| Sarasota Herald-Tribune
NORTH PORT — The Florida Commission on Ethics has dismissed a complaint filed against North Port mayor Debbie McDowell by a member of the West Villagers For Responsible Government.
The complaint was connected to McDowell listening in on an organizational meeting of the citizen’s group without identifying herself and without a prior invitation.
In a decision made in executive session on Sept. 11 and released Sept. 16, the commission dismissed the complaint for lack of legal sufficiency.
In its response it noted that the allegation implied McDowell violated Section 112.313(6) of Florida state statutes, pertaining to an official corruptly misusing their public position.
It also referenced 112.312(9) that defined “corruptly” as being “done with a wrongful intent and for the purpose of obtaining, or compensating or receiving compensation for, any benefit resulting from some act or omission of a public servant which is inconsistent with the proper performance of his or her public duties.”
The commission said the complaint failed to indicate a possible violation of 112.313(6).
“In this instance, the complaint does not allege a factual, substantive, nonconclusory manner that Respondent had corrupt intent or that she misused her position or a resource of her position,” the report read.
McDowell posted the three-page ruling on her City Commission Facebook Page.
“They didn’t have the facts,” McDowell said on Tuesday. “It says I didn’t do anything wrong because they didn’t find any facts to say you did something wrong.
“I am very happy, needless to say.”
McDowell and the city of North Port also face a civil suit filed by the West Villagers For Responsible Government stemming from McDowell’s decision to listen in on a Cisco Webex strategy session of the political action committee on March 23, without announcing her presence.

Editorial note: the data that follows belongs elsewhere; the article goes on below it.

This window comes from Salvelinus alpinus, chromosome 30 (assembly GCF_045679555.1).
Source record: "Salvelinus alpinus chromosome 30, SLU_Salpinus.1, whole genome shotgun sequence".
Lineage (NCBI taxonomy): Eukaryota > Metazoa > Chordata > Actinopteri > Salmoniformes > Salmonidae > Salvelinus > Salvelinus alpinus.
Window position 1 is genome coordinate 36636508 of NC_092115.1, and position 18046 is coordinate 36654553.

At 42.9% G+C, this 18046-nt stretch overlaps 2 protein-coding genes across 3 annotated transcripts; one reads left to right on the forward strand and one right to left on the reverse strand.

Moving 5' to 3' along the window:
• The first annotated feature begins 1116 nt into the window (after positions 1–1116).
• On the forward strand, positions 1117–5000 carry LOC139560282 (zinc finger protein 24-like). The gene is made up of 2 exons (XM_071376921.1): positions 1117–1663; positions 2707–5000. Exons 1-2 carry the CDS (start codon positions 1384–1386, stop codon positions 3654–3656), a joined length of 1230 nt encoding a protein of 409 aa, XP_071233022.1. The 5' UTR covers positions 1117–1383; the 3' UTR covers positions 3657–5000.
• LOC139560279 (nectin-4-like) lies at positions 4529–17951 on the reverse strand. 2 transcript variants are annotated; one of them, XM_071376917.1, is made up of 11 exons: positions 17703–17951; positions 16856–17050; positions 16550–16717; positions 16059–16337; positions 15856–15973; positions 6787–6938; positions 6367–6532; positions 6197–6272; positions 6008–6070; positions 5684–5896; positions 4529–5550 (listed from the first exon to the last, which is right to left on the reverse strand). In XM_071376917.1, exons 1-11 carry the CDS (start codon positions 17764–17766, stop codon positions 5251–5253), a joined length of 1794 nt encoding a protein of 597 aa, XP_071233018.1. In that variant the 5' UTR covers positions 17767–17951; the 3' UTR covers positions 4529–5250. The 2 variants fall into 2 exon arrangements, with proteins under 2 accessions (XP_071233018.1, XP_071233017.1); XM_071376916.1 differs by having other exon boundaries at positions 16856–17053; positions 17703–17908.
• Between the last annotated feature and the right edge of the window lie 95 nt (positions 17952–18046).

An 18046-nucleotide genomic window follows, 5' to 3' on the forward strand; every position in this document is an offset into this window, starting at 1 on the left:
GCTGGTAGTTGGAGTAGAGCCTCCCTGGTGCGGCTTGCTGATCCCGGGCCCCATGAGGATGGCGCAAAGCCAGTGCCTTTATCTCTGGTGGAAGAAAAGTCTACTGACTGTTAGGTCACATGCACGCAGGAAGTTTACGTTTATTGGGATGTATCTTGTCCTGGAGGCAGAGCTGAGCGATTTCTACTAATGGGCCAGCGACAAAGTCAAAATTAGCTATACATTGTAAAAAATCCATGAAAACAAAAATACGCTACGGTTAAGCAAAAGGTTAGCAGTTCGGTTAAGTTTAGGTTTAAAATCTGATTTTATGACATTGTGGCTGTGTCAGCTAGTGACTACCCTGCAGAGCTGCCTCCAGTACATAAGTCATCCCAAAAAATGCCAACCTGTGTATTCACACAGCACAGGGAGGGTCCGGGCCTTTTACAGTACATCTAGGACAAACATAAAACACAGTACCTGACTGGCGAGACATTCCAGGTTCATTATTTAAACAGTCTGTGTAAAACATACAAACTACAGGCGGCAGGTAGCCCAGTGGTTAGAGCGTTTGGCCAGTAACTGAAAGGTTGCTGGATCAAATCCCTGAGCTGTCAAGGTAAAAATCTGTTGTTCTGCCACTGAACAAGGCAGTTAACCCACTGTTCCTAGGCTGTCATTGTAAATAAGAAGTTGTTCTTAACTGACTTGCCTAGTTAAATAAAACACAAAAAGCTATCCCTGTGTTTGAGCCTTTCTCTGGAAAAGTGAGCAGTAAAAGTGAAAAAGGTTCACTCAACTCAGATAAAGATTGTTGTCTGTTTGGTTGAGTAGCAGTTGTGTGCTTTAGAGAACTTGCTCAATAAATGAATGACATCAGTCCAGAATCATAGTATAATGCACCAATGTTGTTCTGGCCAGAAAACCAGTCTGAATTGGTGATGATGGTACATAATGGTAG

McDowell received a call-in number and password for the call from a third party and was not invited to listen to the call.
The group, which has a web page, WV4RG.org, had petitioned the city of North Port to consolidate the city and de-annex lands currently known as Wellen Park.
Wellen Park and the main developer, Mattamy Homes, filed suit against both the PAC and the city of North Port to block the move and has been asked to have equal standing in any feasibility study on the process, which would likely be handled in a quasi-judicial fashion.
The developer filed its objection because it is the majority landholder of the former Thomas Ranch. Consolidation would jeopardize vested rights and entitlements negotiated with the city of North Port through creation of a Village Pattern Book that outlines how the property can be developed.